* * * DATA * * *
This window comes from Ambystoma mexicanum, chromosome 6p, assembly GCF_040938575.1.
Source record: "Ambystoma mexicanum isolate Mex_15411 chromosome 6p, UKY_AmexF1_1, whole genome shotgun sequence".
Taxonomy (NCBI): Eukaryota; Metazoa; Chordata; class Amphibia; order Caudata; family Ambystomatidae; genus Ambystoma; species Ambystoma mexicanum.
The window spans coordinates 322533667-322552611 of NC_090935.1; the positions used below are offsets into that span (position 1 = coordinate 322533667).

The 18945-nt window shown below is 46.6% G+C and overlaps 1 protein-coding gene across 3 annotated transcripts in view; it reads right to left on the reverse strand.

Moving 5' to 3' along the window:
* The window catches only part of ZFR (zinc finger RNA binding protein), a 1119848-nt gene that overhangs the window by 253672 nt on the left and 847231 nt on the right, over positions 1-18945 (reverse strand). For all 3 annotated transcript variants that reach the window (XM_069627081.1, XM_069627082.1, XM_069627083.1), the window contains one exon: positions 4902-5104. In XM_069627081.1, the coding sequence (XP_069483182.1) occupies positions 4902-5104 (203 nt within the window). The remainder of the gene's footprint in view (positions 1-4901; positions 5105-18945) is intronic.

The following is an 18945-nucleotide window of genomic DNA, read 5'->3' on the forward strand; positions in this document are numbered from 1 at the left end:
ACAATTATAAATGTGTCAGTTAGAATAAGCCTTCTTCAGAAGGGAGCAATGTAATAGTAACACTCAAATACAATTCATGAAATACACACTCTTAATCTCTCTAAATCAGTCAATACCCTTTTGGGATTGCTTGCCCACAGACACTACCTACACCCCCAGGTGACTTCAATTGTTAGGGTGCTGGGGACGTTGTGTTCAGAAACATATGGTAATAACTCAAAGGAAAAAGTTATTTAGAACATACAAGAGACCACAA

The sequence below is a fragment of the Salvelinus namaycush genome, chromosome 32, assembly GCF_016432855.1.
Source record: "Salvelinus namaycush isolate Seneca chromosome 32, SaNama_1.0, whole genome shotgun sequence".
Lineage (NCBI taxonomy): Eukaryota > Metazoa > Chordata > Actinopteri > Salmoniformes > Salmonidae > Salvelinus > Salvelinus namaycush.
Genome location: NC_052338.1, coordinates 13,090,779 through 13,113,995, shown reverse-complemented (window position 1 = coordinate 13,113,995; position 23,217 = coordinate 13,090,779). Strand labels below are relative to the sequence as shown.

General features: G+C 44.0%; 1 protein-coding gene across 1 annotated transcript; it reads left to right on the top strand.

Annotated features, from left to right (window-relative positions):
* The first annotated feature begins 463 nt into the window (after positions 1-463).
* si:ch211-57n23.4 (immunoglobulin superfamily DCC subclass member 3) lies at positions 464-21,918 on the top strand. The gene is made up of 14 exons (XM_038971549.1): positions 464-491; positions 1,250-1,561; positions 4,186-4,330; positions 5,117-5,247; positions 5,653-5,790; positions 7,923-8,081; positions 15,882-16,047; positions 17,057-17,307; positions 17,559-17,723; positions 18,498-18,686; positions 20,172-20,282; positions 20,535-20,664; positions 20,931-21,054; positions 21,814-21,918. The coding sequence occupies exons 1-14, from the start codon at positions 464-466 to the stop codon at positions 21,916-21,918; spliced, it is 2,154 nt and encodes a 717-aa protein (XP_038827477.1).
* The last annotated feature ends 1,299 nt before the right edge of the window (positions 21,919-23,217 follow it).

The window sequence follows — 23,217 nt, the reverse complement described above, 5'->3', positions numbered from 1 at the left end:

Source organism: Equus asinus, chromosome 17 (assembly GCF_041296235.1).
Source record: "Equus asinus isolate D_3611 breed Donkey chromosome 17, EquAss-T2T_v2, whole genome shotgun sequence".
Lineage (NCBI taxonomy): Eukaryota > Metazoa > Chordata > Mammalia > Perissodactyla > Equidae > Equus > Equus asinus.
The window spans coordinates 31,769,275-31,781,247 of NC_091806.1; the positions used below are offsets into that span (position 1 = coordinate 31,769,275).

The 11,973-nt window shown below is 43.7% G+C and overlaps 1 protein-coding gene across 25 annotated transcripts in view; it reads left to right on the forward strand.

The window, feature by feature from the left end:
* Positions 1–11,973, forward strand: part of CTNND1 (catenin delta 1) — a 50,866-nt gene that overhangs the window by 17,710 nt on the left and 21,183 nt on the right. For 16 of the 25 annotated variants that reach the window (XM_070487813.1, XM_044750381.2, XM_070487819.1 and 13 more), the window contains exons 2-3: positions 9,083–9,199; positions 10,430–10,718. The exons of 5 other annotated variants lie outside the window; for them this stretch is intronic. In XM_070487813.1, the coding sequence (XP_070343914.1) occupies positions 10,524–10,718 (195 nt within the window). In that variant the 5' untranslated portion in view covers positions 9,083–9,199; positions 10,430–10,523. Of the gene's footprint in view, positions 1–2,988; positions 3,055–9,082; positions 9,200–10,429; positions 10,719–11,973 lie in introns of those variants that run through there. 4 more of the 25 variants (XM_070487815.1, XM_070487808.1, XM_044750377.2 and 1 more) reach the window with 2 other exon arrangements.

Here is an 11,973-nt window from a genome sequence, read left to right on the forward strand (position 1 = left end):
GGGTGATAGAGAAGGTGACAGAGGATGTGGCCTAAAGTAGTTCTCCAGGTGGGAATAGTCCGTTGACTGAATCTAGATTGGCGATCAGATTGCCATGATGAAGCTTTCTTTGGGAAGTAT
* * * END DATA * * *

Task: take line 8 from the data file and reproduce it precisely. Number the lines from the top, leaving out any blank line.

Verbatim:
The following is an 18945-nucleotide window of genomic DNA, read 5'->3' on the forward strand; positions in this document are numbered from 1 at the left end: